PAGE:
yourpurebredpuppy logo

Rottweiler Health Care & Feeding

By Michele Welton, Dog Trainer, Breed Selection Consultant, Author of 15 Dog Books


Start your Rottweiler off on the right foot by feeding the right food, giving the right vaccinations, finding the right vet, and if you're going to spay or neuter, don't do it too early.

Jump down to this list of
Rottweiler Health Problems

Or check out my advice for raising a healthy Rottweiler puppy or adult dog:

Obedience instructor and author Michele Welton Dog Health Care – The Sensible Way
Read my advice on daily health care so your Rottweiler lives a long, healthy life and seldom needs to see the vet... [read more]

numeral 33 Best Ways To Feed Your Dog Healthy Food
You can dramatically increase your dog's chances of living a long, healthy life by feeding the right food. Cutting right to the chase, the best foods for your Rottweiler are... [read more]

Real homemade dog food A Quick Way To Make Homemade Dog Food
Your Rottweiler will love real chicken, turkey, beef, fish, eggs, yogurt, broccoli.... this is not just "people food" and I'll tell you why... [read more]

Dry kibble and canned dog food 5 Best Kibble and Canned Dog Foods
Some are better than others, but I must be honest – I'm not a huge fan of dry or canned dog food. Here are my concerns... [read more]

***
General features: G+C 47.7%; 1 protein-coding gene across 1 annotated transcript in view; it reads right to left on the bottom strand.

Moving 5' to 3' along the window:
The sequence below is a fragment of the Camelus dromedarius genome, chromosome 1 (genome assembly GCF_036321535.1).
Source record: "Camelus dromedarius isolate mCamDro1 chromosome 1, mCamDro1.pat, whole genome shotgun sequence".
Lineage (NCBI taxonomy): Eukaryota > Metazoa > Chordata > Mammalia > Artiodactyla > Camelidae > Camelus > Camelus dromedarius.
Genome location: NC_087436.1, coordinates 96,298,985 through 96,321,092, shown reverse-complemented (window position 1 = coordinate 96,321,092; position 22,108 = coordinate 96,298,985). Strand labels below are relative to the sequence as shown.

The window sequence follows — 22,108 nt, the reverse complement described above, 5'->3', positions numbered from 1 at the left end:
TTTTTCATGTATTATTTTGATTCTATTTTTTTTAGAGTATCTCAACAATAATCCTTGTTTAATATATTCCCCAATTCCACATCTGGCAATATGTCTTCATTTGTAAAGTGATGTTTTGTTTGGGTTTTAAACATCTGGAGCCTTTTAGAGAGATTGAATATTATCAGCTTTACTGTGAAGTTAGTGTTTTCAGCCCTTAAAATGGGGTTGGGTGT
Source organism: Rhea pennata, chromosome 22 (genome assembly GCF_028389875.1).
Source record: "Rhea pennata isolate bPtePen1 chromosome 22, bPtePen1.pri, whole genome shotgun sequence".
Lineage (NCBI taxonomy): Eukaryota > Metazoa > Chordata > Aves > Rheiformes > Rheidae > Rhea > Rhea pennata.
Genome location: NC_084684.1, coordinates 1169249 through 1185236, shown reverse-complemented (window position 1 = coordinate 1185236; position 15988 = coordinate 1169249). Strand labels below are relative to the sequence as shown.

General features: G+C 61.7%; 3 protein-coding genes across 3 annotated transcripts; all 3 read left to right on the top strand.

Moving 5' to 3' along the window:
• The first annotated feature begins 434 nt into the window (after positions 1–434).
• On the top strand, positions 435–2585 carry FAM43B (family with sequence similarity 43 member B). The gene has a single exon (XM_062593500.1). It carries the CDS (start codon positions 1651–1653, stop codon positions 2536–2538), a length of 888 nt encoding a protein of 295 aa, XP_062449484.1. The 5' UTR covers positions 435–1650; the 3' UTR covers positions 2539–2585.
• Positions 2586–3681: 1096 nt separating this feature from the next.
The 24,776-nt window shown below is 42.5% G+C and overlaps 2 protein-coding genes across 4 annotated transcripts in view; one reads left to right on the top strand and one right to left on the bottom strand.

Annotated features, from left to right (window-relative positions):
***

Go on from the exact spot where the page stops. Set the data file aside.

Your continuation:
Information on booster shots for your German Shepherd. Vaccinations and Booster Shots: Needed or Not?
How many vaccinations does your Rottweiler puppy really need? Does your adult dog need yearly booster shots? The vaccination guidelines have changed! Find out what some vets aren't telling you... [read more]

Information on spaying Spaying Your Female Dog: Pros and Cons
Should your female Rottweiler be spayed? Current research says, "The AGE at which you spay can be vitally important to your dog's future health." So what's the best age? [read more]

Information on neutering your male dog. Neutering Your Male Dog: Pros and Cons
Have you been told that you must neuter your male Rottweiler? Current research shows that the issue is not so simple. Pet owners are not being told about some risks associated with neutering male dogs, especially neutering too early... [read more]

Information on choosing the best vet Make Sure Your Vet is the Best!
Is your current veterinarian really the best choice for your dog? Here's how to tell... [read more]

Assisi Loop Assisi Loop Review
Does your Rottweiler suffer from arthritis, hip dysplasia, disk disease, colitis? My honest review of a veterinary device you can use at home to reduce inflammation and pain. [read more]


Complete list of Rottweiler health problems

The Rottweiler Club conducted a health survey of 225 owners who gave information about more than 1000 Rottweilers.

Of the deceased dogs in the survey, cancer claimed the lives of 43% of them.

The most common cancer in Rottweilers is osteosarcoma (bone cancer), followed by lymphosarcoma, then mastocytoma, melanoma, histiosarcoma, and hemangiosarcoma.

Orthopedic diseases are rampant in Rottweilers:

  • hip dysplasia
  • elbow dysplasia
  • cruciate ligament rupture
  • panosteitis
  • osteochondritis
  • intervertebral disk disease
  • wobbler's syndrome

The Orthopedic Foundation of America evaluated the hip X-rays of 99,000 Rottweilers and found 21% dysplastic. That's bad. Elbows are much worse – 39% of 18,000 elbow X-rays were dysplastic – the 3rd worst rate of 123 breeds.